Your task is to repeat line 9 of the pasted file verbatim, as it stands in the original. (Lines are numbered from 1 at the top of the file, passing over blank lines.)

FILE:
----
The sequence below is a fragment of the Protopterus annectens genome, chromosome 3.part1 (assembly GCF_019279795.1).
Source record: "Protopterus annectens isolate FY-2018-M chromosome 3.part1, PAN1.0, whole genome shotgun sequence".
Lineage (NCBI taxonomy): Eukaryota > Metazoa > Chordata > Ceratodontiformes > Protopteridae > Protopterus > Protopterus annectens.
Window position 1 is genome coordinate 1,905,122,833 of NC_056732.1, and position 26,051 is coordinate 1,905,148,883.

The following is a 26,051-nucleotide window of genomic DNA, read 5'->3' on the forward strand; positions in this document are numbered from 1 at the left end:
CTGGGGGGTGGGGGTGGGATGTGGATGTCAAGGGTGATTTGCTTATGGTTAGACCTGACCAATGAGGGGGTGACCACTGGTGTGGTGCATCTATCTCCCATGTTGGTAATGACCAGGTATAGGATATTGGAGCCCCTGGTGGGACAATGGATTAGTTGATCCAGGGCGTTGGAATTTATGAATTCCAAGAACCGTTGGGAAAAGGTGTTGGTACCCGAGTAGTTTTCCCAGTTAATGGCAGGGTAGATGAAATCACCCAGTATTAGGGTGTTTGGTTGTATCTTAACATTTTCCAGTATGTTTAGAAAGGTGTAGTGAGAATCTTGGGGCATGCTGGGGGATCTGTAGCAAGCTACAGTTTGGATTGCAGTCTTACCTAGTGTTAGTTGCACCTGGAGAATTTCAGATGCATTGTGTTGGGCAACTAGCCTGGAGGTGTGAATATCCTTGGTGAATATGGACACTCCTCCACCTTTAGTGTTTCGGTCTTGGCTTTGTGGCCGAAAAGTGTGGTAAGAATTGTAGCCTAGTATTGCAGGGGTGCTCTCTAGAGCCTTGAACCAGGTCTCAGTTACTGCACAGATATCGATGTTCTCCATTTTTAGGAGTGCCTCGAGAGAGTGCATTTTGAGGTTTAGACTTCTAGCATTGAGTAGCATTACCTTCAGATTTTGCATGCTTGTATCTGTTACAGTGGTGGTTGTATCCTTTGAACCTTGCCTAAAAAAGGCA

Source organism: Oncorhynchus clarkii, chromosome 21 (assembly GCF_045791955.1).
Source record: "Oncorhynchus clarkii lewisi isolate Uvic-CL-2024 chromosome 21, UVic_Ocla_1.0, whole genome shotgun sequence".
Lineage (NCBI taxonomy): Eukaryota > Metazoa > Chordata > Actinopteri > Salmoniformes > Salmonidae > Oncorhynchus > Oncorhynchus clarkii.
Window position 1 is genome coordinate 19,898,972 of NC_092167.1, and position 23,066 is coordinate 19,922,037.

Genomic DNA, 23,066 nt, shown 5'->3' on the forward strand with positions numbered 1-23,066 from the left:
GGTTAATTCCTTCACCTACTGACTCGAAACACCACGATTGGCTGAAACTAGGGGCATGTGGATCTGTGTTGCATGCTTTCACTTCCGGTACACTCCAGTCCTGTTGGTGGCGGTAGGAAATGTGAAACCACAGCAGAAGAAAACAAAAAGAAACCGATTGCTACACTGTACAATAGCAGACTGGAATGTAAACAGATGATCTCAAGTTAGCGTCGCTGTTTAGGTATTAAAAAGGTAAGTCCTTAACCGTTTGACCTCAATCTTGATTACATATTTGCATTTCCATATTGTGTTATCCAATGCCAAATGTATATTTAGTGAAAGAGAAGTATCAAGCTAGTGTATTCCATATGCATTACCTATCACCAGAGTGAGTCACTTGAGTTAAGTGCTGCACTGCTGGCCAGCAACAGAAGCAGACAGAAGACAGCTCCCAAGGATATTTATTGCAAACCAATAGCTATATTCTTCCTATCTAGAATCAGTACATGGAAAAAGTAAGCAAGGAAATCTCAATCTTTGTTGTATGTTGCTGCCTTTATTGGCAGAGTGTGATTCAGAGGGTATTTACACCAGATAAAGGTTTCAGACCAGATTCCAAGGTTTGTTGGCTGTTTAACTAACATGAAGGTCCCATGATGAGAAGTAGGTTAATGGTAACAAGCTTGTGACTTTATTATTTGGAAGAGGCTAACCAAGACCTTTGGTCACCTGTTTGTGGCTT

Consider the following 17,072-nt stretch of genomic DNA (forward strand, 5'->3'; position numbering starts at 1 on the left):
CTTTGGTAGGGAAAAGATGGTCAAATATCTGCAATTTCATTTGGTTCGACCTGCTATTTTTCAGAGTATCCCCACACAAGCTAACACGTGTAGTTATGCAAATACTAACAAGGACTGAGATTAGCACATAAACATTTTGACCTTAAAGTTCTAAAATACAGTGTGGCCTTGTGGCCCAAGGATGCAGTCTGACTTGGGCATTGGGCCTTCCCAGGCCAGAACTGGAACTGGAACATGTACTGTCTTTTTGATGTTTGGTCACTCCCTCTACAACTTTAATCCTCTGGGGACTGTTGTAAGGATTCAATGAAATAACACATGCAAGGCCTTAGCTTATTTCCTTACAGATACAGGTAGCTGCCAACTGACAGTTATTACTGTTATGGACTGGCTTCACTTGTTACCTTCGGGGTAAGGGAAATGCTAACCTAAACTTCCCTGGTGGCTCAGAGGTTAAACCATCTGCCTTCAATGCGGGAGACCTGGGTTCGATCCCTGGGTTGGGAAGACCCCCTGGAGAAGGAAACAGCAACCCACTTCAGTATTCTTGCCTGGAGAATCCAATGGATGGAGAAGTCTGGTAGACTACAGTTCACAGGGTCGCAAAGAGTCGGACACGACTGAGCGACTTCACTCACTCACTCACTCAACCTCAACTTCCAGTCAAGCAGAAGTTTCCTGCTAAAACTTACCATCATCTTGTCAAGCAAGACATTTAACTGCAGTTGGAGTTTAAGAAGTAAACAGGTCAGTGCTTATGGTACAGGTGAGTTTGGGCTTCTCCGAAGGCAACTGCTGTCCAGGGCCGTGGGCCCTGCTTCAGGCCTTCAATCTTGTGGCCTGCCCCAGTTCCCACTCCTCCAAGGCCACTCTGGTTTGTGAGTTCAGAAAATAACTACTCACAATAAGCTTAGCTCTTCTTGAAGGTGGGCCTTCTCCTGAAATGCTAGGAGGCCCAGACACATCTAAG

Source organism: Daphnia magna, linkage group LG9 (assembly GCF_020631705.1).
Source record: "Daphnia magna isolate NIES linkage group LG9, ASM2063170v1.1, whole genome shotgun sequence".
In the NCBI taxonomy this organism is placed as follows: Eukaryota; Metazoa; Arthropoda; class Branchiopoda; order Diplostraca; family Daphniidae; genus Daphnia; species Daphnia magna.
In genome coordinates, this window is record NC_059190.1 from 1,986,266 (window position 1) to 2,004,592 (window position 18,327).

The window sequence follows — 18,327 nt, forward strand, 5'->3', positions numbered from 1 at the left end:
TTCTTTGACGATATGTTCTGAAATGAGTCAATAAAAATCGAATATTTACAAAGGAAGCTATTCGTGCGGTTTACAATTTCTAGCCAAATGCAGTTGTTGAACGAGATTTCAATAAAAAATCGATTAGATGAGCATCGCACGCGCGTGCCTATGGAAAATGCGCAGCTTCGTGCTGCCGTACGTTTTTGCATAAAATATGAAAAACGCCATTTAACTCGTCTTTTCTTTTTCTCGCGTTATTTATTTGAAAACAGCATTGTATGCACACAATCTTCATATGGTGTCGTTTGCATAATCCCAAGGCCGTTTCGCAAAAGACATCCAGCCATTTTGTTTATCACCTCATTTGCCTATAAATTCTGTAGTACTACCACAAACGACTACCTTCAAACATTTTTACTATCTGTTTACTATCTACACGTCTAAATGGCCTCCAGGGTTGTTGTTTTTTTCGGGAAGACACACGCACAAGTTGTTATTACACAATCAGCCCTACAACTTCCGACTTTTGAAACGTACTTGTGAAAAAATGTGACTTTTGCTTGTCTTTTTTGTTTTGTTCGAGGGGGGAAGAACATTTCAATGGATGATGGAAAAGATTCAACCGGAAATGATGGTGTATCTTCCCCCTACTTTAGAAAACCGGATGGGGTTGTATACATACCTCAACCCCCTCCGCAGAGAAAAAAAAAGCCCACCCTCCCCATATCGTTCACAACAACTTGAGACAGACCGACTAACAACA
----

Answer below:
Lineage (NCBI taxonomy): Eukaryota > Metazoa > Chordata > Actinopteri > Salmoniformes > Salmonidae > Oncorhynchus > Oncorhynchus clarkii.